For the first time since 1977, in Pakistan, a democratically elected civilian government has completed its full term, and is handing over the governance to another democratically elected civilian government.
With many a coup, the political timeline of Pakistan shows alternating governments between civilian and military.
But with these Saturday’s elections, Pakistan can now be proud once again that democracy has triumphed. It can be proud that the people of Pakistan did not fall for the twisted ideology and the ominous threats of violence by Taliban, which had asked people to boycott elections.
The people have spoken. They have given their verdict. And, it looks like Nawaz Sharif will be the Prime Minister for the third time. It could be without even the need for asking other parties for a coalition.
It is indeed a remarkable achievement for this former Prime Minister who came back fighting with determination, despite being ousted out in a coup, jailed for a while, and exiled to another country.
His coming back to Pakistan during the last elections and his cautious, patient, resolute stay in the parliament, as the main opposition leader, has finally – and triumphantly – paid off.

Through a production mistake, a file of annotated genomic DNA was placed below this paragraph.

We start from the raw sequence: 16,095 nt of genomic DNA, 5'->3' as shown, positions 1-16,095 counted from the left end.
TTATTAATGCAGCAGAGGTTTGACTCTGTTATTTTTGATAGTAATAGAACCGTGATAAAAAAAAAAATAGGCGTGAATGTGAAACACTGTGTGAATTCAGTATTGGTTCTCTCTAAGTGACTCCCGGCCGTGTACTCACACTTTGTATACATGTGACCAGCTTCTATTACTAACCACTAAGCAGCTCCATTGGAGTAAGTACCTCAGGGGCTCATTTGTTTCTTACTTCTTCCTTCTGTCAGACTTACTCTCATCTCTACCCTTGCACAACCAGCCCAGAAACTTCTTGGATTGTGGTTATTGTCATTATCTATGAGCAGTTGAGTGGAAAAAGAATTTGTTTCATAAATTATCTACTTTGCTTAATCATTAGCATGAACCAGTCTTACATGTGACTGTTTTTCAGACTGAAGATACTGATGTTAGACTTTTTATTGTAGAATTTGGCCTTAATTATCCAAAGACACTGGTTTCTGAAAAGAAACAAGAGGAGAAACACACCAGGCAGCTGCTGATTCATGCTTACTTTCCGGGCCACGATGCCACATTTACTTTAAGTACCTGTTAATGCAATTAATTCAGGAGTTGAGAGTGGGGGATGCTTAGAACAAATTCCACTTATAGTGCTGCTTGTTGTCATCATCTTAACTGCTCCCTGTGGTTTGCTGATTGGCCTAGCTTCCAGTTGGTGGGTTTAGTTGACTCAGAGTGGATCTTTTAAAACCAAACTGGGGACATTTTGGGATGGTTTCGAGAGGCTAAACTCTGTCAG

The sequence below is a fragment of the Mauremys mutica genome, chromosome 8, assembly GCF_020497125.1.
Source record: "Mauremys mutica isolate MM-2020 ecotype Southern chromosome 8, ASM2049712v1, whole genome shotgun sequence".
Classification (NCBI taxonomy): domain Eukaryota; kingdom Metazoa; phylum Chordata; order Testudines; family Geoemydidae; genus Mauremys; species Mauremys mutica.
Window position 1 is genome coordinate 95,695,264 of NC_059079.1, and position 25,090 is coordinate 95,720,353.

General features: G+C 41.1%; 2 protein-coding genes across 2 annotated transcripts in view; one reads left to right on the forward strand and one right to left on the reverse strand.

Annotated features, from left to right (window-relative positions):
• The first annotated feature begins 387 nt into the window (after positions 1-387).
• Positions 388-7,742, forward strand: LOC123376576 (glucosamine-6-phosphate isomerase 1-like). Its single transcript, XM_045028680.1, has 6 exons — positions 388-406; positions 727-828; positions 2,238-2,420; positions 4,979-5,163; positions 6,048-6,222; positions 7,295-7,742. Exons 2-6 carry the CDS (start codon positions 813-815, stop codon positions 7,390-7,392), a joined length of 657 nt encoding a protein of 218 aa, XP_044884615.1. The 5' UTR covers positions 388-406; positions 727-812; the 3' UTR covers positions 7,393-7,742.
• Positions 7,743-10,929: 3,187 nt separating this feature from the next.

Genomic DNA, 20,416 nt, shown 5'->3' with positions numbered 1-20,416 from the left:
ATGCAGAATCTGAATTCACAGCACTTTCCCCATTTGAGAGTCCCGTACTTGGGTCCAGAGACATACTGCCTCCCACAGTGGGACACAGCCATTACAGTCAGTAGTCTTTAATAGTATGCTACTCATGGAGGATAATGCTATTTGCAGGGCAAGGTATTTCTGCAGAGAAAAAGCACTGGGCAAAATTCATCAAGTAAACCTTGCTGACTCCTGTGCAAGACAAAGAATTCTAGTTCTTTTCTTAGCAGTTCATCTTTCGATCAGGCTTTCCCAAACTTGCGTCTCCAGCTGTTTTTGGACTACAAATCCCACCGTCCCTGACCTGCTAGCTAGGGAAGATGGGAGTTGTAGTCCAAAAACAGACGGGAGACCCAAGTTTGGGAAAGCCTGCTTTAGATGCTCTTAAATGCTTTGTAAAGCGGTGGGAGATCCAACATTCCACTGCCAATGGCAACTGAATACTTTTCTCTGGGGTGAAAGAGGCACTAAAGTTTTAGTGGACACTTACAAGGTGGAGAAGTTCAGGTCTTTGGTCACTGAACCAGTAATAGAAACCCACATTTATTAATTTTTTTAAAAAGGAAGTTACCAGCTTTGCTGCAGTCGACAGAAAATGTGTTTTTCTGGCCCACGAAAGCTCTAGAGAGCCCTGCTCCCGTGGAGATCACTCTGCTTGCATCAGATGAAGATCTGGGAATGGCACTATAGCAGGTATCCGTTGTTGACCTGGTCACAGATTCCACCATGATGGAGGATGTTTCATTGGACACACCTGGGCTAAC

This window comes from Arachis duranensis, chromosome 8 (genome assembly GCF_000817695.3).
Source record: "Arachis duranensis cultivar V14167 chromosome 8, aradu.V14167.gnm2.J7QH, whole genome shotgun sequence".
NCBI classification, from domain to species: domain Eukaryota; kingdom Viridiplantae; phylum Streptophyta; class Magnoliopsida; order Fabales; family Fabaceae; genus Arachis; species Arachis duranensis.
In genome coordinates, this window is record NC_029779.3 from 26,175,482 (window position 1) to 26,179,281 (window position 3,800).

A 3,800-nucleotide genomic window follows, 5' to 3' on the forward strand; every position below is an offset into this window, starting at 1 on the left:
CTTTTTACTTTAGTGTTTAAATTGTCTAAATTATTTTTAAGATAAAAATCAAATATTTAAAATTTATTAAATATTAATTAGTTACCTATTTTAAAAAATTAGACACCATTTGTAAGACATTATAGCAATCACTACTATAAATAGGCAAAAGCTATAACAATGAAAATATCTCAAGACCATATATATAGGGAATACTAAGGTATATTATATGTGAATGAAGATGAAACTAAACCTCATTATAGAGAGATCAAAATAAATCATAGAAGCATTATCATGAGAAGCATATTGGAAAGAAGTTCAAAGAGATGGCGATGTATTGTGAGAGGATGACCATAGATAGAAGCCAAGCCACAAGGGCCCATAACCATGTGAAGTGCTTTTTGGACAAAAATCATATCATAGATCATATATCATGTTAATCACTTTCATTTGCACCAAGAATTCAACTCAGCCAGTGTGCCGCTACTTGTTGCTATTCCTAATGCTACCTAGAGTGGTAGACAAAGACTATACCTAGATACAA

The fact that the incumbent Pakistan People’s Party(PPP) has lost, and the fact that Pakistan’s Tahreek-e-Insaaf(PTI) has been unable to get the seats that it hoped for, vindicates Nawaz Sharif and his party, the Pakistan Muslim League (PML-N).
In a BBC radio interview I heard, a few weeks ago, Imran Khan of PTI had been very positive that the young voters will help him break years of dominance of the Bhutto-family-led PPP and of Sharif-led PML-N in Pakistan politics.
But he is now proven wrong. His physical fall from a stage during one of his election rallies got him a lot of sympathy, but it did not get him a lot of votes.
So, Imran Khan will have to possibly be satisfied just sitting in the parliament among the opposition. This is still very good progress for him because PTI getting 30 plus seats is way higher than that one single seat it got earlier.
Despite allegations of voting irregularities in many places by the defeated candidates, it looks like Sharif and his party is now here to stay and here to rule.
The challenges facing the incoming Prime Minister are myriad and varied. He now has to shift not only the global image of Pakistan, but also the reality of the country into that of a more robust economy; into one, where the government has a firmer grip on law and order.
On the one hand, internally, he has the roaring Taliban to control, and on the other hand, externally, he has that Pakistan’s oldest rival India to befriend again.
He has to revitalize infrastructural development, and at the same time he must re-orient local attitudes towards a greater acceptability of foreign collaborations.
I feel the biggest task for him would be to change the image of the country from that of a breeding ground of terror into that of a land of stability and peace.
We all know that experience teaches well. And, once formalized, as an experienced three-time Prime Minister, he must perform like one. And, I think, he can do that.